Antibacterial paint is on the horizon

Using a method similar to how the body breaks down fats, scientists have found a way to cheaply create silver nanoparticles for use in antibacterial paints.

George John of CCNYUsing a method similar to how the body breaks down fats, scientists have found a way to cheaply create silver nanoparticles for use in antibacterial paints.

The really important point, according to Rice post-doc Ashavani Kumar, is we now have a general method for producing nano-particle dispersions.

In the short term, manufacturers will soon be able to add silver nanoparticles to paint which gives it antibacterial properties -- perfect for kitchens and bathrooms. Not to mention hospitals and medical offices.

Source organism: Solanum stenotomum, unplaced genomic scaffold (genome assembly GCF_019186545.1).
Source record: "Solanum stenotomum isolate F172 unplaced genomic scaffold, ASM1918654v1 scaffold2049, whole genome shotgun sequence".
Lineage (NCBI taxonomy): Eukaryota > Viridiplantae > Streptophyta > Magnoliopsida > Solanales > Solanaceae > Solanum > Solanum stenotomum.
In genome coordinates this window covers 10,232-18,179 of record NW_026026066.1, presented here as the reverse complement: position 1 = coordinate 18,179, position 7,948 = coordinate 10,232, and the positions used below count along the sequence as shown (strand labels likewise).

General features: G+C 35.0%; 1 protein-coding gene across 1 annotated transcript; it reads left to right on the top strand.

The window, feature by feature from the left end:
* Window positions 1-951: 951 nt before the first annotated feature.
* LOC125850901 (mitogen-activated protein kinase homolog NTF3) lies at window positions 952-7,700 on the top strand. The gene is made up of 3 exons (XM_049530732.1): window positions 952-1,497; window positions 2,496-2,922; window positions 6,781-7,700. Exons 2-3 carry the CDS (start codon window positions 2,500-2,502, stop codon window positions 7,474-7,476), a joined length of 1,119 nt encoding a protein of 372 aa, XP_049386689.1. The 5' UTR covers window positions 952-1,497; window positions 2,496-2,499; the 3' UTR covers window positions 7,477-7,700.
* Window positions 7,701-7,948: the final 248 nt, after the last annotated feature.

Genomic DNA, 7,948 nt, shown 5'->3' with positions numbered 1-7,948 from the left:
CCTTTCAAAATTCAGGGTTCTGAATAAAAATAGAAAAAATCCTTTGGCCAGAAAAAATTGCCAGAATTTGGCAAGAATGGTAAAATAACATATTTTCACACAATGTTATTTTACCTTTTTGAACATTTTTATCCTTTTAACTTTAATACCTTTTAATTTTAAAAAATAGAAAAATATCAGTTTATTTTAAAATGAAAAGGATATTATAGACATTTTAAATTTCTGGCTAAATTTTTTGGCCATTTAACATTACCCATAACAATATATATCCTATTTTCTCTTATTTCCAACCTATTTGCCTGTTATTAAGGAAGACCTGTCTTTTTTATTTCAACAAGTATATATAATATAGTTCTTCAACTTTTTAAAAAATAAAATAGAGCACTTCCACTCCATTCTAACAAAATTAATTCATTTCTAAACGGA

Careful, of course. Get the latex paint off those surfaces before you try applying this. Oil and water don't mix.

Oil really is a key to the whole thing. From the press release:

Polyunsaturated hydrocarbons undergo auto-oxidation-induced cross-linking, which is similar to lipid peroxidation, the process by which fatty acids are oxidized in biological systems. During this process a variety of chemically active species called 'free radicals' are generated. These were used by the group as a tool to prepare metal nanoparticles in situ in the oil medium.

Polyunsaturates, fatty acids, free radicals. Sounds like a diet infomercial, doesn't it?

This particular study was spearheaded at CCNY, but the co-author is Puyickel Ajayan, whose lab also worked on last week's breakthrough of a "blacker black" created with carbon nanotubes.

Since Rice gets more than enough credit at this and my other blogs, I have here a picture of the lead investigator, Prof. George John of CCNY. (Go Beavers.)

The resulting oil-based paint has been shown effective against germs like E.Coli. You can get it in any color you like. Might I suggest lavendar and black? (I am personally partial to the blue and gray.)

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